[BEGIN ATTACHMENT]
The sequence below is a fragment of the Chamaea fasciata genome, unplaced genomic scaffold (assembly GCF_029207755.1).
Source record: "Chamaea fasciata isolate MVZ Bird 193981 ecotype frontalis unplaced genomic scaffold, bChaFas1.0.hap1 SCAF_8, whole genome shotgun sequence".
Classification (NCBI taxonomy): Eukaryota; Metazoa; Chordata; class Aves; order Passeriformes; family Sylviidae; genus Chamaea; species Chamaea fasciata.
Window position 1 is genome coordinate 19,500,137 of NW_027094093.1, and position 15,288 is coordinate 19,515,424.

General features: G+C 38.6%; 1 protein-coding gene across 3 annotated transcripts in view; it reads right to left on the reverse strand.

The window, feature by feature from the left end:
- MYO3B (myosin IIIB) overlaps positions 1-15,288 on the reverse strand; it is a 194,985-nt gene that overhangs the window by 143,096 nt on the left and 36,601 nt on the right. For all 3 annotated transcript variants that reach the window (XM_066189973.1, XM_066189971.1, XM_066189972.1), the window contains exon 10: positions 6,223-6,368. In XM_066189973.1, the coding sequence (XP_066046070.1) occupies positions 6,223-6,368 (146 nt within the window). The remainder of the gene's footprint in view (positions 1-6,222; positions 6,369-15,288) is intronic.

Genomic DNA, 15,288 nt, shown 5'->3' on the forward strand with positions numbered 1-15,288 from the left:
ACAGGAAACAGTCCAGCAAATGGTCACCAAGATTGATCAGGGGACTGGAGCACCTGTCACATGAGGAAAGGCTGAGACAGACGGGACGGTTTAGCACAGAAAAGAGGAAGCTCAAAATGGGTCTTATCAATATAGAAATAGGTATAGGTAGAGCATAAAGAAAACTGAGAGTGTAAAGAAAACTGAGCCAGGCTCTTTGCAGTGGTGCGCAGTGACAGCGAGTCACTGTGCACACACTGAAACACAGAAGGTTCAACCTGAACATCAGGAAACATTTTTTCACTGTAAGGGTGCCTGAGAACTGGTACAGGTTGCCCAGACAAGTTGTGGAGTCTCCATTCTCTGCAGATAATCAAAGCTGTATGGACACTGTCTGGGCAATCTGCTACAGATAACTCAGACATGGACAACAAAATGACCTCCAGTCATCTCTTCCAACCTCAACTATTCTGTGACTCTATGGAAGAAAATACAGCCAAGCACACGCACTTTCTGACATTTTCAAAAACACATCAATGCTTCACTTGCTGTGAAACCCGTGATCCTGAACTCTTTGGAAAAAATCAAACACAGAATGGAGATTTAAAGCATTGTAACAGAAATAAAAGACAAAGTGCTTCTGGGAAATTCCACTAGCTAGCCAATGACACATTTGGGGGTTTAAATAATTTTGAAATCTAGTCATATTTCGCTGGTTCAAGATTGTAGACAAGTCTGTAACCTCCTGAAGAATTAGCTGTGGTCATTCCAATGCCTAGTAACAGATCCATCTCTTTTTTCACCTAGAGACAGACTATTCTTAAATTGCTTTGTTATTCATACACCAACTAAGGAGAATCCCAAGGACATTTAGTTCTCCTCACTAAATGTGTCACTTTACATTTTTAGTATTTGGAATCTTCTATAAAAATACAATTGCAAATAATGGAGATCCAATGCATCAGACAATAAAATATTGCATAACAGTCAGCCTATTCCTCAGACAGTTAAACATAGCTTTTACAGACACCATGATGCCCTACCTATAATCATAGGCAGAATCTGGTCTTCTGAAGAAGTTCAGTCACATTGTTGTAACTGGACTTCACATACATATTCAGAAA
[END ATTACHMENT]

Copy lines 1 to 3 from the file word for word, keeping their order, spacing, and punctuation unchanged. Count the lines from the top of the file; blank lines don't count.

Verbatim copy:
The sequence below is a fragment of the Chamaea fasciata genome, unplaced genomic scaffold (assembly GCF_029207755.1).
Source record: "Chamaea fasciata isolate MVZ Bird 193981 ecotype frontalis unplaced genomic scaffold, bChaFas1.0.hap1 SCAF_8, whole genome shotgun sequence".
Classification (NCBI taxonomy): Eukaryota; Metazoa; Chordata; class Aves; order Passeriformes; family Sylviidae; genus Chamaea; species Chamaea fasciata.